It’s a good manual, though. Be in no doubt about that. There’s certainly a BMW feel to it, intended or otherwise, the throw burly and deliberate, but this is a better shift than any manual M car. People raved about the M2 CS manual, yet this is more direct, better weighted, and less prone to those knuckly cross-gate shifts. It isn’t perfect, mind, and the Supra’s feels a slightly cramped footwell with a third pedal, but it’s better than perhaps it had any right to be given its makeshift nature. The shifter is neatly integrated, the gearshift assistant works very well (better than the Yaris’s i-MT), clutch engagement is positive enough and the lever feels good in your hand. Normally there would be a complaint here about the ability to do more than 100mph in third gear, but given the company… 

Crucially, moreover, the manual helps turn what was a slightly aloof sports GT into a much more engaging experience. Presumably, this was at the heart of Toyota’s original business case for altering the gearbox, and it rings true on the road. The torque of this B58 straight-six engine is mighty, and getting fourth from first and feeling it haul is way more satisfying with a stick; similarly, the 3.0-litre is pretty keen to rev out to 7,000rpm, and once you’ve learnt to get the best from the manual (and yourself) it’s a really rewarding process. Heel and toe perhaps isn’t the easiest, with pedals offset and a slightly hesitant throttle at the top, but it’s so much more entertaining than a paddle pull. And what’s a sports car for if not entertainment?  

Furthermore, once keyed into how the Supra works and familiar with the quirks, it starts to become more fun in a wider sense. The steering is too light and you’re still too isolated from chassis feedback, so you tend to learn from experience rather than feel that grip and traction are plentiful. But then the front Michelin Super Sports are a huge 255-section, so turn-in purchase is good, and the rears are 275-section – so there’ll be no GT86-style sketchiness here. Both these cars handle how they look: the Cayman is about keeping its mass low and central, everything pivoting around the middle in unflappable harmony. The Supra is about nudging the nose into a turn (the trust comes soon enough) and then choosing what to do with the rear axle right beneath you. Like a BMW, funnily enough, it never feels happier than with the rear wheels overspeeding a tad and dictating the attitude. The wheelbase is short, but the Supra is certainly fun and friendly in low-speed turns even if it never engenders total confidence in the faster ones.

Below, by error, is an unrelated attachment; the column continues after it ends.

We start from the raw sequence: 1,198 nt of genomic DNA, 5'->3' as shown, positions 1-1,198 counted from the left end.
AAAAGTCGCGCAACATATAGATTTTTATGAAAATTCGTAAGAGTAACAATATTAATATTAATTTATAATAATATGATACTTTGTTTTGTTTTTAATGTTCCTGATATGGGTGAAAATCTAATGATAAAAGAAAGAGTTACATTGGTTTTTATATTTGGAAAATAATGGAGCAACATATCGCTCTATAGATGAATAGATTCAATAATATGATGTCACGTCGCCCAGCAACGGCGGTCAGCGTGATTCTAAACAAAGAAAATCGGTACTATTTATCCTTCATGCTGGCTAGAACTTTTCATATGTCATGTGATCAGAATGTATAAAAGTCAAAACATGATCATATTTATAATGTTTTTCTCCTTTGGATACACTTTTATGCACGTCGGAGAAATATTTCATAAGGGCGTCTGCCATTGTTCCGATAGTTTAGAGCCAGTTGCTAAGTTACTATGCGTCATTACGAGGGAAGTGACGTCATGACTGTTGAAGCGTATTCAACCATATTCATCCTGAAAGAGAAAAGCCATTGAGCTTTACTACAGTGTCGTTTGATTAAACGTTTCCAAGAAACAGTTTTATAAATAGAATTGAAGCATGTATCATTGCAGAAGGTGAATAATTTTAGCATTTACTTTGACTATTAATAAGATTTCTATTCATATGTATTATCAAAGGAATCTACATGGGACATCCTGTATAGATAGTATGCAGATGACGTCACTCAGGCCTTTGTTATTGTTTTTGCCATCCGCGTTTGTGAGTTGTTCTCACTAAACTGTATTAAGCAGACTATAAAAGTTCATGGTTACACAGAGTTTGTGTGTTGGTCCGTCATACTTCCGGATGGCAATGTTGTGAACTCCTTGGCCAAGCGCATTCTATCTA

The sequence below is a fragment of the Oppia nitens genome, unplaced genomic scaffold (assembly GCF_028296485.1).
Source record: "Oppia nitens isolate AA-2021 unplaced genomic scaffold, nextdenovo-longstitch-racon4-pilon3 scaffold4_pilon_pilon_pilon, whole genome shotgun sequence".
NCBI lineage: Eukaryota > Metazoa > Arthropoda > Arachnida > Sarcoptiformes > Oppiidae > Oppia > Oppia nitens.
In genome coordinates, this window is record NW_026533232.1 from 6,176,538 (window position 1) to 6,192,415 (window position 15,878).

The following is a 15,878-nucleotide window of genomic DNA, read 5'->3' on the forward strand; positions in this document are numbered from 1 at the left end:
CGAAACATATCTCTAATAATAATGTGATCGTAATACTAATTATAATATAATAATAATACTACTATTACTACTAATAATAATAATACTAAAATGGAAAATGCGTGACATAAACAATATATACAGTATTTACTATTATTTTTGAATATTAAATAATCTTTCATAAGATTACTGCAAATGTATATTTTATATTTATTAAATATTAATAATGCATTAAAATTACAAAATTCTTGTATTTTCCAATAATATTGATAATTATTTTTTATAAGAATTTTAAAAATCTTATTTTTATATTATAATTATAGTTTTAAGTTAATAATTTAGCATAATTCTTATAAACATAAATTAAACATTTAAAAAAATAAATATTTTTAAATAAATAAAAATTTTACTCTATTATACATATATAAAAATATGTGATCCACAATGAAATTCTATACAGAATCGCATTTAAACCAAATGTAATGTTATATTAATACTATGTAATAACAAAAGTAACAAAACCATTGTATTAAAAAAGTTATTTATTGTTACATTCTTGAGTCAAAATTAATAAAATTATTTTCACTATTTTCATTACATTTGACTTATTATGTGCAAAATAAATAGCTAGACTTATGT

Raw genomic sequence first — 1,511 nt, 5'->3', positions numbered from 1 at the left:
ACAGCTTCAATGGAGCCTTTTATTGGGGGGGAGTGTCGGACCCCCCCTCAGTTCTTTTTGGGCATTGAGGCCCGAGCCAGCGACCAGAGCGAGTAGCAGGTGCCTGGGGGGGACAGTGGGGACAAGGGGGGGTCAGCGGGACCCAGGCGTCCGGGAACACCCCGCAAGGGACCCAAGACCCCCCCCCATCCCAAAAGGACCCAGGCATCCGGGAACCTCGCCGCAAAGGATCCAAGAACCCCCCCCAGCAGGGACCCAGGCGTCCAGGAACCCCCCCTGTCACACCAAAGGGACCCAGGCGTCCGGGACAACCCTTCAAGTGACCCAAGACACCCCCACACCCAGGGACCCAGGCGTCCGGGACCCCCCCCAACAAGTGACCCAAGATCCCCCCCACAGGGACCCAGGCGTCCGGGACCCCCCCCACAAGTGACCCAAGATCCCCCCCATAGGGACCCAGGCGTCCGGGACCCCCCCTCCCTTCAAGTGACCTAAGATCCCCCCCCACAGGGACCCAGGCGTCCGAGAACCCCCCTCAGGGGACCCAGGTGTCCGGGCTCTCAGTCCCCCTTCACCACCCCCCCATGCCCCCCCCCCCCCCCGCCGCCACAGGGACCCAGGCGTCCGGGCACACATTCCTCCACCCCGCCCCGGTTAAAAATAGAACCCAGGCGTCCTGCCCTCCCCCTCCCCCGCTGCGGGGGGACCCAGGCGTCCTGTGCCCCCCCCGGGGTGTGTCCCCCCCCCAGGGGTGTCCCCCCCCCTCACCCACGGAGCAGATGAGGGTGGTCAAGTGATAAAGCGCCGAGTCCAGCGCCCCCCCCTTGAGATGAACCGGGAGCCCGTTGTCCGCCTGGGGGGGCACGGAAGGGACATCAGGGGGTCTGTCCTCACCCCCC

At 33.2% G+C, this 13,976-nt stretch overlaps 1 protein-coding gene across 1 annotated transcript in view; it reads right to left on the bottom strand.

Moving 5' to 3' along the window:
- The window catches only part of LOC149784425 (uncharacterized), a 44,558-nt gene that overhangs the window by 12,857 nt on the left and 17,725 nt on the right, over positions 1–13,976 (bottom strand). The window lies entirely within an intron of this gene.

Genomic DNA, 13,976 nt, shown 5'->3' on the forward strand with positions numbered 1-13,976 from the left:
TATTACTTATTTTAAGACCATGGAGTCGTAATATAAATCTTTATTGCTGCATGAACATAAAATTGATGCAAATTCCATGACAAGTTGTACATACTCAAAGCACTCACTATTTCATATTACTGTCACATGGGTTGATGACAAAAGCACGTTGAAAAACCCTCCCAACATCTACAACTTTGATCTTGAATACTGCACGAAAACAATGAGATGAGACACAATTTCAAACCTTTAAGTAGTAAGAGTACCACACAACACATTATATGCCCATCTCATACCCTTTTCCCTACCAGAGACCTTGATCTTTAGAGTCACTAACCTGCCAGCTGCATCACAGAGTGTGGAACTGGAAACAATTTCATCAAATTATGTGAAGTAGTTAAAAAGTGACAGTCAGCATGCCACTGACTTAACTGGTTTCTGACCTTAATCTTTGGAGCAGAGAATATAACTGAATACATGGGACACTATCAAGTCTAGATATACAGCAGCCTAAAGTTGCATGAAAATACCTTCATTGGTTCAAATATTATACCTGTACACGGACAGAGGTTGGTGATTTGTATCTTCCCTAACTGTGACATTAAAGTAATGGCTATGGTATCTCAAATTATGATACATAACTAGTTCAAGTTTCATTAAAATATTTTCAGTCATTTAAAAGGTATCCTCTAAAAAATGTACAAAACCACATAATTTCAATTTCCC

For both Cayman and Supra, Sport mode for their respective dampers seems to work best. The 718 does that spooky Porsche trick of tightening body control with seemingly no ride penalty, while the Toyota’s change is even more subtle, to the extent that it seems little has altered. So might as well bundle it in with a bit more noise and marginally heavier steering. Given the standard set-up isn’t perfect, it feels like a missed opportunity that there isn’t a more aggressive mode buried in there; even with the driver-focused transmission, the Supra still seems unsure about whether it’s trying to be an out-and-out sports car or a fast GT. And that it means it never quite delivers unequivocally on either front, lacking the refinement of a genuine cruiser, and unable to summon up the feedback of the very best driver’s cars. 

Happily, those issues don’t cloud the fact that the new gearbox alone ensures that this A90 is easily the most likeable one thus far. In the nicest way possible, it feels like an old-school BMW coupe might have turned out; where the M240i is now heavier, automatic and xDrive only (if also very good), there’s an endearingly honest charm about how the Supra goes about its business. At the end of the day, it’s just you, a turbo straight-six, a manual gearbox and a locking rear diff to be getting on with. And even if it isn’t the last word in sports car tactility or precision, quite often that combination is enough. Smiles are guaranteed. If you were tempted before, the six-speed should be good enough to bring you down from the fence. 

But it isn’t the best sports car here. The Supra will likely draw admiring glances and spark up conversation more readily, as it should. The price difference is considerable, too, which is always a useful advantage. Nevertheless, look beyond whatever a GTS interior package is and Carmine Red that costs more than a Shed and you’ll find a sports car of true substance and rare quality, one that continues to deliver after all these years. Only this time, when the flat-six goes it won’t be making a glorious comeback. Toyota’s save-the-manual campaign is time restricted, too. Time to make the most of them, people. 


SPECIFICATION | 2022 TOYOTA GR SUPRA 3.0 MT

Engine: 2,998cc, straight-six turbo
Transmission: Six-speed manual, rear-wheel drive
Power (hp): [email protected],000-6,500rpm
Torque (lb ft): [email protected],600-4,500rpm
0-62mph: 4.6sec
Top speed: 155mph (electronically limited)
Weight: 1,577kg
MPG: 32
CO2: 198g/km
Price: £53,495 (price as standard; price as tested £54,145, comprised of Prominence Red paint for £650)

SPECIFICATION | 2022 PORSCHE 718 CAYMAN GTS 4.0

Engine: 3,995cc, flat-six
Transmission: 6-speed manual, rear-wheel drive
Power (hp): [email protected],000rpm
Torque (lb ft): [email protected],000-6,500rpm
0-60mph: 4.5 seconds
Top speed: 182mph
Weight: 1,405kg (DIN, without driver)
CO2: from 246g/km
MPG: 26
Price: £65,390 (price as standard; price as tested £74,926, comprised of Cruise control for £228, Tyre sealing compound and electric air compressor for £42, BOSE Surround Sound System for £834, ISOFIX child seat mounting points on passenger seat for £126, Two-zone automatic climate control for £539, GTS interior package for £2,096, Speed limit indicator for £236, ParkAssist front and rear including reversing camera for £464, Auto dimming mirrors with integrated rain sensor for £345, LED main headlights including Porsche Dynamic Light System Plus for £1,397, Side window trims and window triangle trims painted in high gloss black for £329 (!), GTS interior package Carmine Red for £1,242, and Carmine Red paint for £1,658.